16. I built a Liddle Stik from a free plan back in 2020 so when I saw this Micro-Stik on eBay last week I gave in to temptation and bought one. It's nicely CNC cut kit with a clear CAD drawing. . The parts came well packed with a clear drawing. Within a day I'd built the 30" wing (mostly) I temporarily mocked up the fuselage on my magnetic building board. This isn't really a complete kit and there are a few minor issues - I suppose most are my personal preference. I've added inter-spar webs and I'm thinking about cap strips on the wing ribs. I haven't started the fuselage but I think I'll add triangular stock at the join of the bottom sheet and the sides as they're only 1.5mm sheet and the glueing area is small. If I do that, I can round off the fuselage corners to both to offset the extra weight and improve appearance. I assumed I had a suitable motor/esc somewhere in my stock but it seems not. I'm Ok for very light (indoor size) models as well as bigger ones but this need about 150/200 watts and the only motors I have are either much too small or too heavy. It looks like I'll have to buy a 1200 kv motor weighing around 70 grams - probably running on a small 1 AH 3S battery. The wing area is only 1.5 squ ft so it doesn't want to be heavier than 1.5 lbs ish.
  17. ARTFs are not quite so cheap now. I noticed earlier today that an ARTF Mk2 Wot4 (the wooden bare airframe that can be either electrically or glow powered) is now well over £200 (£224 IIRC). I bought one about 3 years ago from Kings Lynn Models and it was £109 plus postage. The price has more than doubled. Fortunately, mine's still going strong.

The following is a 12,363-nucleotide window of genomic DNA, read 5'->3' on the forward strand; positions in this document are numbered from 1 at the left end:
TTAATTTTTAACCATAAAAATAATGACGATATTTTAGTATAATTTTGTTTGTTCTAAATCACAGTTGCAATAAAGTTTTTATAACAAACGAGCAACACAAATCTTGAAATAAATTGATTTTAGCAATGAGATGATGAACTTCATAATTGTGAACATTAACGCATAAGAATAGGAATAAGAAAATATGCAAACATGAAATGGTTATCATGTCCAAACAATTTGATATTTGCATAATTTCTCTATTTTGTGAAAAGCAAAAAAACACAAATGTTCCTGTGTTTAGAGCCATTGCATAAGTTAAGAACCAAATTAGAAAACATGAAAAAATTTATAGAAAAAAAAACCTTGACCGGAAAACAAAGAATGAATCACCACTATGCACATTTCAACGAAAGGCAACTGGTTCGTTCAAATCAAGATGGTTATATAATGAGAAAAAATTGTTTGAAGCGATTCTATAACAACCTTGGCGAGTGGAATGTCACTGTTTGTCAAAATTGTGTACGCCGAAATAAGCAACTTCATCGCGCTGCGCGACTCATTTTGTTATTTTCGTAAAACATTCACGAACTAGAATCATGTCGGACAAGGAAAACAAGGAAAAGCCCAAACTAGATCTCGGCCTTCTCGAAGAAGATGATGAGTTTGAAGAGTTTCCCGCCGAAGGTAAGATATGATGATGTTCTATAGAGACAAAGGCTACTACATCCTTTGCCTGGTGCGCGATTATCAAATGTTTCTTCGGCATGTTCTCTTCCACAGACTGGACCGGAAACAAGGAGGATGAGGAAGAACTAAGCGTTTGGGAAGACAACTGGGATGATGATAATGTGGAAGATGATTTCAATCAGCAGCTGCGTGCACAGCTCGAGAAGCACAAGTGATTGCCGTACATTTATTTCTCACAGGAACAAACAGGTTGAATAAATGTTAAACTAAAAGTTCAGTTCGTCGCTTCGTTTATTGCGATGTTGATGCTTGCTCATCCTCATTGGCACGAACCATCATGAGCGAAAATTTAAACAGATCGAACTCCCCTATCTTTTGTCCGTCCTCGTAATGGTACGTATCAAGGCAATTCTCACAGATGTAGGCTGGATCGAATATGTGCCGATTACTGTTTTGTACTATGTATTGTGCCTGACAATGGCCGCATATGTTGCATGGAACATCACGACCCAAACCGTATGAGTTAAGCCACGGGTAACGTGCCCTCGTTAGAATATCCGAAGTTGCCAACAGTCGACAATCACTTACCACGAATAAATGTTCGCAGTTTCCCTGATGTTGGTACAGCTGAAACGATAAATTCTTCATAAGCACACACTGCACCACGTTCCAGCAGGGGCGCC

18. My password is very simple. I use the same one for most model sites because I couldn't care less if it gets hacked (financial passwords are a different matter, of course ). It's just 4 lower case letters (the initials of my club) followed by 4 numbers - so 8 digits, just letters and numbers. ie nothing fancy.
  19. I replaced the motor shaft on my Acrowot Foamie quite a few years ago (the reason is almost too embarrassing to describe) and I don't remember its being a problem. I can't recall how the prop driver fitted but I assume it just clamps onto the plain shaft like a collet. I can't recall seeing a threaded motor shaft on any brushless motor. The only threaded part of a prop driver is the bit where the prop fits and is on either the collet attachment or on a fitting that bolts onto the rotating case. In your case, I'd swap the shaft rather than fly it with a bent one with the resulting vibration.
  20. Just noticed this, so I may be a bit late to the party. The kv is not an indication of power. It's just a measure of unloaded rpm/volt. The power is a function of the prop you fit and the current drawn from the battery (and its voltage). A 1000 kv may spin at 12,000 rpm with a 3S LiPo (approx 12 v fully charged) which is quite good with a 12x6 prop. Note, figures are approximate and probably over simplified. In fact, higher powered motors generally have a low kv to allow for higher voltage batteries and bigger props. One of the most important motor specifications is the continuous current draw - going over that for any length of time lets the magic smoke out
  21. Compression reducing pistons aren't exclusive to 2 strokes (though the only Bultaco I owned was an old trials bike). I had the same problem with my 1953 BB34 500cc BSA Gold Star (a very rare model, I wish I still had it) and I still have one of the holy pistons to prove it. The cure was to replace the aged Amal TT carb with an Amal Monobloc. It seems, from the other replies, carburettor replacement is the answer in both cases
  22. A pro cyclist can keep up about 400 watts on a climb for a while and a lot more in the last 200 metres of a sprint stage, for comparison. That's an interesting site. I see it doesn't include Solar as an energy source and that's what's powering my PC right now.
  23. As Pat says, you've checked your tacho's calibration (assuming your mains frequency is 50Hz - it used to be varied for load shedding purposes, not sure if that's still the case). If you want to check rpm indoors, as I do with electrically powered models, then use a torch as the light source.